Click on “Download PDF” for the PDF version or on the title for the HTML version.
If you are not an ASABE member or if your employer has not arranged for access to the full-text, Click here for options.
Response of Soil, Water and Plants to Fertilization with Mineral and Organic Nitrogen Fertilizers
Published by the American Society of Agricultural and Biological Engineers, St. Joseph, Michigan www.asabe.orgCitation: 21st Century Watershed Technology: Improving Water Quality and Environment Conference Proceedings, 29 March - 3 April 2008, Concepcion, Chile 701P0208cd.(doi:10.13031/2013.24346)
Authors: M Russo, R Iacona, E Verde, A Belligno, V I Sardo
Keywords: NPS pollution, sustainable fertilization, nitrogen leaching, lettuce N fertilization, red chicory N fertilization, celery N fertilization, organic nitrogen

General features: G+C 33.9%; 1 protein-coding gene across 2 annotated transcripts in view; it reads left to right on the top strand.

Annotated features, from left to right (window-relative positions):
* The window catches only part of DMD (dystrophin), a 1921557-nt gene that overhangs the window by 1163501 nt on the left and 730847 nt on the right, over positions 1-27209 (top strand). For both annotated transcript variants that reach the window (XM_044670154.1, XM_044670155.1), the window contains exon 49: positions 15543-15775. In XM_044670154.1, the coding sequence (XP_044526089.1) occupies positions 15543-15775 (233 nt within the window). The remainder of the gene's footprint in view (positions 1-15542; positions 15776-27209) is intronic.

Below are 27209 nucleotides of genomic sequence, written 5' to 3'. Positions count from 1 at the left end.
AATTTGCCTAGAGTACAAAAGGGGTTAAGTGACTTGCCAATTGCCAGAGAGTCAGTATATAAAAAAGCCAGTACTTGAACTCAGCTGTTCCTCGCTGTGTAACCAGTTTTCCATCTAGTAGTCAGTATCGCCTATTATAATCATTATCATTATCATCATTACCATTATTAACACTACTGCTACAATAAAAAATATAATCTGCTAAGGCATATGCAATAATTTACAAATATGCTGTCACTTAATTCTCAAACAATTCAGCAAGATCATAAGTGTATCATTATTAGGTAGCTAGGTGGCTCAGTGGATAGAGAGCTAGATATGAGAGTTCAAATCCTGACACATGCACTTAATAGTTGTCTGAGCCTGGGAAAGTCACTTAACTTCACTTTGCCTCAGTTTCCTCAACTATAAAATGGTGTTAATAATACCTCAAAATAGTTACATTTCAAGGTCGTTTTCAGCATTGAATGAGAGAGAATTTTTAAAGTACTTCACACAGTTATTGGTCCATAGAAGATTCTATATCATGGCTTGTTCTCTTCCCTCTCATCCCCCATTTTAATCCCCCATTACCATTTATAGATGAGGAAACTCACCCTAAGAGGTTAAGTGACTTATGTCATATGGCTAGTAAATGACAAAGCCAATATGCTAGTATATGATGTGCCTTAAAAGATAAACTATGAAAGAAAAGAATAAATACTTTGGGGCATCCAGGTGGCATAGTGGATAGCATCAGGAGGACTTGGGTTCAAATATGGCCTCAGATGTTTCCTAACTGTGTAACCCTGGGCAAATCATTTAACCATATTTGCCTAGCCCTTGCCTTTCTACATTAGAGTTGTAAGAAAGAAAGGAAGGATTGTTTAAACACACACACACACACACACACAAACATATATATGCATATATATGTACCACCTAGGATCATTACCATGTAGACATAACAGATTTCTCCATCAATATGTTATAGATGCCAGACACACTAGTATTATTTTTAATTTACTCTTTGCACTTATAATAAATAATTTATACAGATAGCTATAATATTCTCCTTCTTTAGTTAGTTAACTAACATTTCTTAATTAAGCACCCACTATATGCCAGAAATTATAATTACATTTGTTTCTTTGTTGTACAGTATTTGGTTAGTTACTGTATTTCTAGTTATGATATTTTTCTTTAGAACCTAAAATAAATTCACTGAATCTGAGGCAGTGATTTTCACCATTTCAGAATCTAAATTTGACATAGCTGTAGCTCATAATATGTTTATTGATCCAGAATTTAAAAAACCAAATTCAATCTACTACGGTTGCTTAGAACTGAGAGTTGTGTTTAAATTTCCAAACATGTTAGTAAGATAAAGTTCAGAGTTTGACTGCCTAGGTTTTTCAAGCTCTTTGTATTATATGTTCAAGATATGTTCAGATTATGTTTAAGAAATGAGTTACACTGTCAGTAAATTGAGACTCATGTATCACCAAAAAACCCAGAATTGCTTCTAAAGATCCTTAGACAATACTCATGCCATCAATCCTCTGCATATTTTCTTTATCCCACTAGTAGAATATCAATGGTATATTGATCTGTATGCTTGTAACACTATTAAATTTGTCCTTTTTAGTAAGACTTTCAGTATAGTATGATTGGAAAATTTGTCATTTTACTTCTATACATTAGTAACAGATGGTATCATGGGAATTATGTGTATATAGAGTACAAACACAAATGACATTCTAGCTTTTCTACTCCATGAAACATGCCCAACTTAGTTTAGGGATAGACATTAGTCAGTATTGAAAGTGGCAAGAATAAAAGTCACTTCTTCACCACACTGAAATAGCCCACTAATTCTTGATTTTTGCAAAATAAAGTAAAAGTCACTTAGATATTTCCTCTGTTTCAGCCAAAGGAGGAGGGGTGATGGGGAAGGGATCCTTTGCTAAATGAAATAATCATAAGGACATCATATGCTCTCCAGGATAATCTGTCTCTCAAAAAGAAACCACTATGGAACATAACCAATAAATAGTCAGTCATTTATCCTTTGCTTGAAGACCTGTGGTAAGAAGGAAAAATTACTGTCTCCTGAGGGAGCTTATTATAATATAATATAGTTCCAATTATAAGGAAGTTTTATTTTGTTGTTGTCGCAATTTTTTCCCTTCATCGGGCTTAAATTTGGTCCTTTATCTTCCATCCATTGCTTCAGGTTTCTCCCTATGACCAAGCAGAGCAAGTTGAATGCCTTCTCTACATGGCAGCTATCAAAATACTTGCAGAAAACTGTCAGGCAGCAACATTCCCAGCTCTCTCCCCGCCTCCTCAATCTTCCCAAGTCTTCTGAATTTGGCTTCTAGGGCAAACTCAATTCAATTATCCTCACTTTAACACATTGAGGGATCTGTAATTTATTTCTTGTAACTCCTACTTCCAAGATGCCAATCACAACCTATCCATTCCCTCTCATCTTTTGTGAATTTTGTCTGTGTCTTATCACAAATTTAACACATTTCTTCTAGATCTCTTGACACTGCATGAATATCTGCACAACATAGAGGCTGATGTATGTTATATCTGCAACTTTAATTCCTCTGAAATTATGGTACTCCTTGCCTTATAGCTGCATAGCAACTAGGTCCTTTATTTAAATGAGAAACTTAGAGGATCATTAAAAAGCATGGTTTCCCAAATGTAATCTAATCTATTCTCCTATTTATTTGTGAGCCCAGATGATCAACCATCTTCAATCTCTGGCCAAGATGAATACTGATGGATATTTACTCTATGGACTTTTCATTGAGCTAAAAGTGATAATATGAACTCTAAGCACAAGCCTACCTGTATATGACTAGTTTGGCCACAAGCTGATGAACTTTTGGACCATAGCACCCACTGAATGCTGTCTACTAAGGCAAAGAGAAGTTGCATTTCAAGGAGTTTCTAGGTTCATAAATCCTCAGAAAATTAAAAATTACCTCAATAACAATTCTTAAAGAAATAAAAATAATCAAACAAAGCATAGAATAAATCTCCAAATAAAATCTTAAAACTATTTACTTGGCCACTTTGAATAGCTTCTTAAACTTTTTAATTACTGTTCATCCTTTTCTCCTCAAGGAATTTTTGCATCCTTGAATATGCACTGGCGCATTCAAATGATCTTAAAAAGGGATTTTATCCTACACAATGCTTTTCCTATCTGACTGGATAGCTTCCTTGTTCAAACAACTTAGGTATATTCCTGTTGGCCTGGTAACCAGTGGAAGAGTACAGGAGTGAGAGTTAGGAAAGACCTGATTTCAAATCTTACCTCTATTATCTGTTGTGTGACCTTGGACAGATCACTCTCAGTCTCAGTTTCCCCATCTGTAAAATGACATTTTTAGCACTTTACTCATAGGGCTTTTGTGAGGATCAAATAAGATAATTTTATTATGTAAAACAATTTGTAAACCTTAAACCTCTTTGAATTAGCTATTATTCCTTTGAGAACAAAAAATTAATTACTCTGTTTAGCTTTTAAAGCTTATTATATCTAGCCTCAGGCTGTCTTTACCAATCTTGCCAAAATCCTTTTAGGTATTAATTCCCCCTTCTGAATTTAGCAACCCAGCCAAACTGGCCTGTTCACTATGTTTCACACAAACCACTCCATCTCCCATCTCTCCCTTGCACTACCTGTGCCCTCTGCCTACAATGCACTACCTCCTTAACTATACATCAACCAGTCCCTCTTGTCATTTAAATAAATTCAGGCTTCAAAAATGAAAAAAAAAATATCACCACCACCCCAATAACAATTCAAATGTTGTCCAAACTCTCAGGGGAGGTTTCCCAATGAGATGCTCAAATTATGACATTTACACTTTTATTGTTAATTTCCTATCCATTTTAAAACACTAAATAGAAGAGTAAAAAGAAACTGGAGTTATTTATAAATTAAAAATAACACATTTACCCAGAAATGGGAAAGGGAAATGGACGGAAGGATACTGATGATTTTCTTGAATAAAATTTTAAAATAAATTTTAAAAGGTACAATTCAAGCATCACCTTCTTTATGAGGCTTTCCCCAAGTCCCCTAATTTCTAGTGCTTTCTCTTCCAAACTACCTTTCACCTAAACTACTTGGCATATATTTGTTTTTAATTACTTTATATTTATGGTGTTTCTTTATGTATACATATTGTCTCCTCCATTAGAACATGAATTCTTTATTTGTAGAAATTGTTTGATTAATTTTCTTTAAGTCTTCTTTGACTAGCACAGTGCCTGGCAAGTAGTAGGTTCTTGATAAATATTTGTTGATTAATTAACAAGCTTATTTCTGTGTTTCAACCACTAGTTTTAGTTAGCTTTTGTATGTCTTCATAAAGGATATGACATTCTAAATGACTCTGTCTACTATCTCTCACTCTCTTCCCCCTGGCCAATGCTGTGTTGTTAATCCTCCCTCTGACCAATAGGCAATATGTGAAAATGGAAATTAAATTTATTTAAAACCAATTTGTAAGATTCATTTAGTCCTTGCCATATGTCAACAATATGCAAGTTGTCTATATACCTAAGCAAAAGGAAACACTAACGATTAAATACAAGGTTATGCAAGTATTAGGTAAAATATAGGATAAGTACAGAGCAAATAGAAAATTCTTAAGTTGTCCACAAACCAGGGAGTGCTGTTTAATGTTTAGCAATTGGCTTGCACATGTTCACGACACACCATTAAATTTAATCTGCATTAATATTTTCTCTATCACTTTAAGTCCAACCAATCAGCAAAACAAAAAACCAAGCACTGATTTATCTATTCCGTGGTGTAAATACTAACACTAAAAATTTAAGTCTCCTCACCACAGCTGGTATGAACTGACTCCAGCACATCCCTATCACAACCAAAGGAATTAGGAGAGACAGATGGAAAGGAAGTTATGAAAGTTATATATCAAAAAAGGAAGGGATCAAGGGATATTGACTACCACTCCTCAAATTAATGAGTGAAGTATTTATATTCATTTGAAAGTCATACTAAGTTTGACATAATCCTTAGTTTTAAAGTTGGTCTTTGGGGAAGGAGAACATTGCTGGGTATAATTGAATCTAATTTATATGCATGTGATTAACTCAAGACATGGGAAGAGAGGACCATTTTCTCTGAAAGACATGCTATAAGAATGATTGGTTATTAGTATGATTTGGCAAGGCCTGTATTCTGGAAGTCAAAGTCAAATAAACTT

A research was conducted to assess pollution risk in dependence of mineral and organic nitrogen fertilizers application. The research was conducted in relatively large lysimeters (m 4,0 x 3,0) where three crop cycles (lettuce, red chicory and celery) were grown in succession during eighteen months. Four treatments were applied: mineral/organic fertilizer and 240/360 kg N per hectare, with three replications, in a total of 12 lysimeters plus a control in 3 lysimetres. Plants were drip irrigated and fertilizers were applied through fertigation. The evolution in nitrogen content was followed throughout the three crop cycles in soil, plants and drained water and approximately the same pattern was found: in soil and water N content was highest in the plots treated with the highest amount of mineral fertilizer but the difference was statistically significant only when compared to the control, while it was not significant when comparison was made among the four treatments. Fresh and dry matter yield was significantly higher in plants treated with the highest amount of mineral fertilizer; nitrogen, polyphenols, anthocyan and protein content in the edible part did not differ remarkably among the fertilized treatments, whereas N content in the roots was considerably higher in the plots treated with mineral nitrogen. From such results we can conclude that a correct fertilization management is more important than nitrogen source in the protection of the environment and that further research is needed to find out appropriate trade-offs between economic results and environmental protection.(Download PDF) (Export to EndNotes)